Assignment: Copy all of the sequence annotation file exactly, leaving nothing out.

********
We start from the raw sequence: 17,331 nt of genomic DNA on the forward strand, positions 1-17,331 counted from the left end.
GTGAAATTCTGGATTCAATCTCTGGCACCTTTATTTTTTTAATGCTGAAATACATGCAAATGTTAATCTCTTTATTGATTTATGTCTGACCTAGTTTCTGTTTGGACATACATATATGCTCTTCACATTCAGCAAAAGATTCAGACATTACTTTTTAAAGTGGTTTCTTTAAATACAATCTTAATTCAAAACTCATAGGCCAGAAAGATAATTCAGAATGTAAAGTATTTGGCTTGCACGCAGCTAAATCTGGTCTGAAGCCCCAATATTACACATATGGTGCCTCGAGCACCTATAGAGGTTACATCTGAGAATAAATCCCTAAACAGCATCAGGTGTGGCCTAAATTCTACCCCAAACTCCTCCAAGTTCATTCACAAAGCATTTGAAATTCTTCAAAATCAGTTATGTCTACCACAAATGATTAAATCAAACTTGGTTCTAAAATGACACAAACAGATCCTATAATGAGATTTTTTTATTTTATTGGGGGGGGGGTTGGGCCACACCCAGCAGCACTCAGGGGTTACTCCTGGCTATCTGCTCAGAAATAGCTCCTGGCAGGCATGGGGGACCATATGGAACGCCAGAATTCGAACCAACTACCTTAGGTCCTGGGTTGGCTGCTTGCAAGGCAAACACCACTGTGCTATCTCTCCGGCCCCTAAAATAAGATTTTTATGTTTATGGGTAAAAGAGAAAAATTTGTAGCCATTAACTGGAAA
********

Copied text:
We start from the raw sequence: 17,331 nt of genomic DNA on the forward strand, positions 1-17,331 counted from the left end.
GTGAAATTCTGGATTCAATCTCTGGCACCTTTATTTTTTTAATGCTGAAATACATGCAAATGTTAATCTCTTTATTGATTTATGTCTGACCTAGTTTCTGTTTGGACATACATATATGCTCTTCACATTCAGCAAAAGATTCAGACATTACTTTTTAAAGTGGTTTCTTTAAATACAATCTTAATTCAAAACTCATAGGCCAGAAAGATAATTCAGAATGTAAAGTATTTGGCTTGCACGCAGCTAAATCTGGTCTGAAGCCCCAATATTACACATATGGTGCCTCGAGCACCTATAGAGGTTACATCTGAGAATAAATCCCTAAACAGCATCAGGTGTGGCCTAAATTCTACCCCAAACTCCTCCAAGTTCATTCACAAAGCATTTGAAATTCTTCAAAATCAGTTATGTCTACCACAAATGATTAAATCAAACTTGGTTCTAAAATGACACAAACAGATCCTATAATGAGATTTTTTTATTTTATTGGGGGGGGGGTTGGGCCACACCCAGCAGCACTCAGGGGTTACTCCTGGCTATCTGCTCAGAAATAGCTCCTGGCAGGCATGGGGGACCATATGGAACGCCAGAATTCGAACCAACTACCTTAGGTCCTGGGTTGGCTGCTTGCAAGGCAAACACCACTGTGCTATCTCTCCGGCCCCTAAAATAAGATTTTTATGTTTATGGGTAAAAGAGAAAAATTTGTAGCCATTAACTGGAAA